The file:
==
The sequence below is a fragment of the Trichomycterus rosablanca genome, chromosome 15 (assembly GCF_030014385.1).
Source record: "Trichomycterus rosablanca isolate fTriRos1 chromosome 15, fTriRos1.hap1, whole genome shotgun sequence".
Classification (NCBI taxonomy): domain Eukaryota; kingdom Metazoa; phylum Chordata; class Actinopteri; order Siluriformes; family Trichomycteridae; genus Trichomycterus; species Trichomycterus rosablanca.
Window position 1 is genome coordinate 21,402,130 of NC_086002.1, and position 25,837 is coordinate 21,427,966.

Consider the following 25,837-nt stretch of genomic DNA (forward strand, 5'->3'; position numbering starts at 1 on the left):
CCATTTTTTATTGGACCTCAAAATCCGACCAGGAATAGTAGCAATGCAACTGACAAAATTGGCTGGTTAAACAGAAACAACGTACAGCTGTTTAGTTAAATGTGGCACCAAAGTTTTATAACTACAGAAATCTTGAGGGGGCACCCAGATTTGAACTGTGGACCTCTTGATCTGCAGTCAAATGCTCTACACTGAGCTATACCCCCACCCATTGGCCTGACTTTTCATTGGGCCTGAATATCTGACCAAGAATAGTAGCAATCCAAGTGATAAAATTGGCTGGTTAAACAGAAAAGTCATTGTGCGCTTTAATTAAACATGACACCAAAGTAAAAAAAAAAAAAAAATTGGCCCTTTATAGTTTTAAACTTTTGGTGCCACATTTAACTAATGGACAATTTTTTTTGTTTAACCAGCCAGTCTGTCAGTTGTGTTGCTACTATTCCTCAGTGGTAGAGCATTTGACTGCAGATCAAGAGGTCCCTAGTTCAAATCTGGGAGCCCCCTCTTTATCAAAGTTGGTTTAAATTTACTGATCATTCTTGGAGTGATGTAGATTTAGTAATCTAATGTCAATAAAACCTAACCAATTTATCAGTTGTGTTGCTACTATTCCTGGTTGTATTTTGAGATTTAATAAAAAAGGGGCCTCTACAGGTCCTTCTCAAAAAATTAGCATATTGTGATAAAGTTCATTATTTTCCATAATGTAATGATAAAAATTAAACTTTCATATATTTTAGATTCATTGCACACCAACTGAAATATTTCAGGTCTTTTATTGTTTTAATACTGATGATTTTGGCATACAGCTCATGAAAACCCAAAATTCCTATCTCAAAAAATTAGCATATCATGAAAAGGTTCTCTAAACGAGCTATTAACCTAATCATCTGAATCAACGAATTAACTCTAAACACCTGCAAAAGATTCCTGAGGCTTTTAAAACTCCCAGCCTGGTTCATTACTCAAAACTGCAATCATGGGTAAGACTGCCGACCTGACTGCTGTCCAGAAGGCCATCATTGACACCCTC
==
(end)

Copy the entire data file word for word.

The sequence below is a fragment of the Trichomycterus rosablanca genome, chromosome 15 (assembly GCF_030014385.1).
Source record: "Trichomycterus rosablanca isolate fTriRos1 chromosome 15, fTriRos1.hap1, whole genome shotgun sequence".
Classification (NCBI taxonomy): domain Eukaryota; kingdom Metazoa; phylum Chordata; class Actinopteri; order Siluriformes; family Trichomycteridae; genus Trichomycterus; species Trichomycterus rosablanca.
Window position 1 is genome coordinate 21,402,130 of NC_086002.1, and position 25,837 is coordinate 21,427,966.

Consider the following 25,837-nt stretch of genomic DNA (forward strand, 5'->3'; position numbering starts at 1 on the left):
CCATTTTTTATTGGACCTCAAAATCCGACCAGGAATAGTAGCAATGCAACTGACAAAATTGGCTGGTTAAACAGAAACAACGTACAGCTGTTTAGTTAAATGTGGCACCAAAGTTTTATAACTACAGAAATCTTGAGGGGGCACCCAGATTTGAACTGTGGACCTCTTGATCTGCAGTCAAATGCTCTACACTGAGCTATACCCCCACCCATTGGCCTGACTTTTCATTGGGCCTGAATATCTGACCAAGAATAGTAGCAATCCAAGTGATAAAATTGGCTGGTTAAACAGAAAAGTCATTGTGCGCTTTAATTAAACATGACACCAAAGTAAAAAAAAAAAAAAAATTGGCCCTTTATAGTTTTAAACTTTTGGTGCCACATTTAACTAATGGACAATTTTTTTTGTTTAACCAGCCAGTCTGTCAGTTGTGTTGCTACTATTCCTCAGTGGTAGAGCATTTGACTGCAGATCAAGAGGTCCCTAGTTCAAATCTGGGAGCCCCCTCTTTATCAAAGTTGGTTTAAATTTACTGATCATTCTTGGAGTGATGTAGATTTAGTAATCTAATGTCAATAAAACCTAACCAATTTATCAGTTGTGTTGCTACTATTCCTGGTTGTATTTTGAGATTTAATAAAAAAGGGGCCTCTACAGGTCCTTCTCAAAAAATTAGCATATTGTGATAAAGTTCATTATTTTCCATAATGTAATGATAAAAATTAAACTTTCATATATTTTAGATTCATTGCACACCAACTGAAATATTTCAGGTCTTTTATTGTTTTAATACTGATGATTTTGGCATACAGCTCATGAAAACCCAAAATTCCTATCTCAAAAAATTAGCATATCATGAAAAGGTTCTCTAAACGAGCTATTAACCTAATCATCTGAATCAACGAATTAACTCTAAACACCTGCAAAAGATTCCTGAGGCTTTTAAAACTCCCAGCCTGGTTCATTACTCAAAACTGCAATCATGGGTAAGACTGCCGACCTGACTGCTGTCCAGAAGGCCATCATTGACACCCTC